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Feature: Despite uncertain economy, Halloween enthusiasm remains high in Chicago


08:44, November 01, 2011

CHICAGO, Oct. 31 (Xinhua) -- From parents taking toddlers on their first trick-or-treat run to college coeds zipping up a costume and heading out to a bar party, Americans of all ages celebrated the holiday that exchanges the realistic fears of the economy for the fun, fictional scares of ghosts and vampires.

Considering recent financial woes some might doubt the success of a largely commercial holiday marked by short-use costumes and candy donations, but for many Americans Halloween remains a priority even in a difficult financial climate.

"I think Halloween is part of American culture and I don't think it's something that's ever going to go away," Courtney Flannery of Chicago Costume told Xinhua. Chicago Costume operates 11 stores within the Chicago area, and Flannery said that despite the economy business has remained "steady" and that the store was doing well.

"I think that people want to be different, they want to be unique, they want to do something fun for Halloween, so of course they're going to go spend the money on it even if that means spending less money at Thanksgiving or Christmas," Flannery continued, who added that the store had even sold out of certain styles of its costumes, which range from 45 U.S. dollars to 80 U.S. dollars.

Chicago bars and nightclubs also staged successful Halloween events this weekend, with some places so packed it was hard to find room on the dance floor. Many of the parties'participants were also college students, perhaps enjoying a chance to get out and temporarily forget about high student loans.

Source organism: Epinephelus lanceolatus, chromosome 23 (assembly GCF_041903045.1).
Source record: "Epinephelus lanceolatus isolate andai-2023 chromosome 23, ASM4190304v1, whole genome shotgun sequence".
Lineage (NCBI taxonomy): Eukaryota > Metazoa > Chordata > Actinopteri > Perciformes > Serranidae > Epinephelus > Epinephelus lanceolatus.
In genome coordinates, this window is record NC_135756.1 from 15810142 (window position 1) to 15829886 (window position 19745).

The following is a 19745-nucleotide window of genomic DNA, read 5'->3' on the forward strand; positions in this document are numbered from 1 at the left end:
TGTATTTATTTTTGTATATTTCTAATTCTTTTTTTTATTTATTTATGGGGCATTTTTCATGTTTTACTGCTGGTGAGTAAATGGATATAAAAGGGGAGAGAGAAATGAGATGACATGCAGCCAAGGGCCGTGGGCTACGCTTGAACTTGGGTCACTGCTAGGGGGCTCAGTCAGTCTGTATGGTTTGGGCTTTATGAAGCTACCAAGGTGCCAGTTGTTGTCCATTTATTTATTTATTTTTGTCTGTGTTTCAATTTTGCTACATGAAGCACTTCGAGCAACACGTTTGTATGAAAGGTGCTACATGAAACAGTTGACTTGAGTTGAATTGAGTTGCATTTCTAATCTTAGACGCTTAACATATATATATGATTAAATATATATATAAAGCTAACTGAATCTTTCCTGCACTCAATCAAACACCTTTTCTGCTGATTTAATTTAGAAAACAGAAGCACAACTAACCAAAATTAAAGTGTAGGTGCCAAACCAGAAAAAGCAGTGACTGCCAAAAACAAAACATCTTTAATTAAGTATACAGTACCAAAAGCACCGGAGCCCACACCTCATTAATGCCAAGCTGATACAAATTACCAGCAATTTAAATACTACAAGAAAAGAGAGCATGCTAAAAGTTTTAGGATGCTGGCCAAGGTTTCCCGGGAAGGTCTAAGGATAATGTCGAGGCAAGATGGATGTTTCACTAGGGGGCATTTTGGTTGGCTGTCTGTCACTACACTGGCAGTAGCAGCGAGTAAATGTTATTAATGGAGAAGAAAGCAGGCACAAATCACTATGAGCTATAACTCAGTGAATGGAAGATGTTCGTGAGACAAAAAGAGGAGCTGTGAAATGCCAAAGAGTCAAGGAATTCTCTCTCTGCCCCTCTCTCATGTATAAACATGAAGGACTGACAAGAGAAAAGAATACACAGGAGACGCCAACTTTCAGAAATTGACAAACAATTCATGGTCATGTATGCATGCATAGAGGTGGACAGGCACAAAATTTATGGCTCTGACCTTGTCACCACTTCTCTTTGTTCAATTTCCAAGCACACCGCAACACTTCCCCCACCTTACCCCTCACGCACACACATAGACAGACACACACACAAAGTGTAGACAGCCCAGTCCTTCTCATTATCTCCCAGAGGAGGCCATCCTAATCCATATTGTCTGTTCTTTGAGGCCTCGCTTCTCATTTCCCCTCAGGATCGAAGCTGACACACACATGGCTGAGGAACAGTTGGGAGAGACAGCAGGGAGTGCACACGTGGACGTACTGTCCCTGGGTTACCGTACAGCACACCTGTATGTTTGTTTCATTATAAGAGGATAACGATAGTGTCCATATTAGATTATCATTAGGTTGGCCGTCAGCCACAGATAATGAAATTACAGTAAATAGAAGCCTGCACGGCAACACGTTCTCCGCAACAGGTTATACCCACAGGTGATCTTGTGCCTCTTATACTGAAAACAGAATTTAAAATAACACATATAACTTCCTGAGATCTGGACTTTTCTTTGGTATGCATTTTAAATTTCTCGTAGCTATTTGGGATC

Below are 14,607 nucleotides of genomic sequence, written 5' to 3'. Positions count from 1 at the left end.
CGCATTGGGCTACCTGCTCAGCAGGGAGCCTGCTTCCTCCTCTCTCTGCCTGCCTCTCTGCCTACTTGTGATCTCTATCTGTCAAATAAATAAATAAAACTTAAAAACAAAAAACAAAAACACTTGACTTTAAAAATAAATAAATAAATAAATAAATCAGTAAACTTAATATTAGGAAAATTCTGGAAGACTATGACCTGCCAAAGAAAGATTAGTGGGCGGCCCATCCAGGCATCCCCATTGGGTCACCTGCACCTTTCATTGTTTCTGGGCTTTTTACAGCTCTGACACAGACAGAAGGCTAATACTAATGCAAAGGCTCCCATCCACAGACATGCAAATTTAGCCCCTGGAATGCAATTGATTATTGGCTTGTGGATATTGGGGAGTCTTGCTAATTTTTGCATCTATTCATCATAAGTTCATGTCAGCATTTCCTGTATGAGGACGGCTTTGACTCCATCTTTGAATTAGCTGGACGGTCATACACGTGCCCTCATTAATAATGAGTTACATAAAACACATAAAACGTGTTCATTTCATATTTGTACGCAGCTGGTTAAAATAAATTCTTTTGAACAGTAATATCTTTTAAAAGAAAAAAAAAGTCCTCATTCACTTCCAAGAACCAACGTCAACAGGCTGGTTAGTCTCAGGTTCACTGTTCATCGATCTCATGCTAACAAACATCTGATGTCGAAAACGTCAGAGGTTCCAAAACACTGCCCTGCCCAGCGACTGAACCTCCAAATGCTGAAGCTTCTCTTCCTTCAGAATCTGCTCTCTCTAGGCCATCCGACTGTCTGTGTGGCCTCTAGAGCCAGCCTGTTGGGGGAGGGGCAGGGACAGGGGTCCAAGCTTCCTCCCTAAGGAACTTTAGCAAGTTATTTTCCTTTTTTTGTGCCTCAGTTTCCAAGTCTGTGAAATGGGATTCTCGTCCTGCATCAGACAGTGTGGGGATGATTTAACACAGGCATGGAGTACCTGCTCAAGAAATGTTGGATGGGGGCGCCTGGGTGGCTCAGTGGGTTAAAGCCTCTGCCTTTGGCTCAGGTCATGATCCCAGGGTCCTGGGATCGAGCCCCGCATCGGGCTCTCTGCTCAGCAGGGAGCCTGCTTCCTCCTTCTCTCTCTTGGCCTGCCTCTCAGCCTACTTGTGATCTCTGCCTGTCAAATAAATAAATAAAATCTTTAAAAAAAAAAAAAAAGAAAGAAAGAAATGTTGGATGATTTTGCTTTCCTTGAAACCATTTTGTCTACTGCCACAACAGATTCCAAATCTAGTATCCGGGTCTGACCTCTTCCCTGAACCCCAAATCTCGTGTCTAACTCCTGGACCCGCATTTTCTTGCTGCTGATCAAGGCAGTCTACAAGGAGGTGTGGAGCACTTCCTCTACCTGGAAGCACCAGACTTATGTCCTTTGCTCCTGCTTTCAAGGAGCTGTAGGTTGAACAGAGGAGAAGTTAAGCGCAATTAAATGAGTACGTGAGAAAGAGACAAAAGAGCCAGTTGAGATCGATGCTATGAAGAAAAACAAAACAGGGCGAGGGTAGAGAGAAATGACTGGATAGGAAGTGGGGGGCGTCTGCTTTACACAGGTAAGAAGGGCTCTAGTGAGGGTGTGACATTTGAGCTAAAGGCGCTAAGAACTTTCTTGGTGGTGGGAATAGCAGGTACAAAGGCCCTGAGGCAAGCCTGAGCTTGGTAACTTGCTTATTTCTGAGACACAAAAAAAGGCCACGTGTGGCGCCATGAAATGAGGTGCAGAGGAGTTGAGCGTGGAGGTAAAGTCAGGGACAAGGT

However, financial considerations were not totally absent from the holiday. Shaunquel Winters said that some of her friends were making their own costumes this year instead of buying them, and that though there is still a lot of enthusiasm for the holiday some people might find ways of cutting down costs.

With two daughters now out of college, Beth Berardi is a Halloween veteran and has seen the holiday celebrated from the comparatively carefree 1990s to the recent American economic recession. As always, she plans to spend the evening passing out free candy to neighborhood trick-or-treaters, and thinks Americans value the holiday enough to make it work even in the face of financial hardships.

"People will either go to a thrift store and find a costume or make their own and buy cheaper candy, but they're still going to do what they're going to do," Berardi commented. "Maybe you downsize, but you still open your door and hand out candy."

by Katherine Harbin

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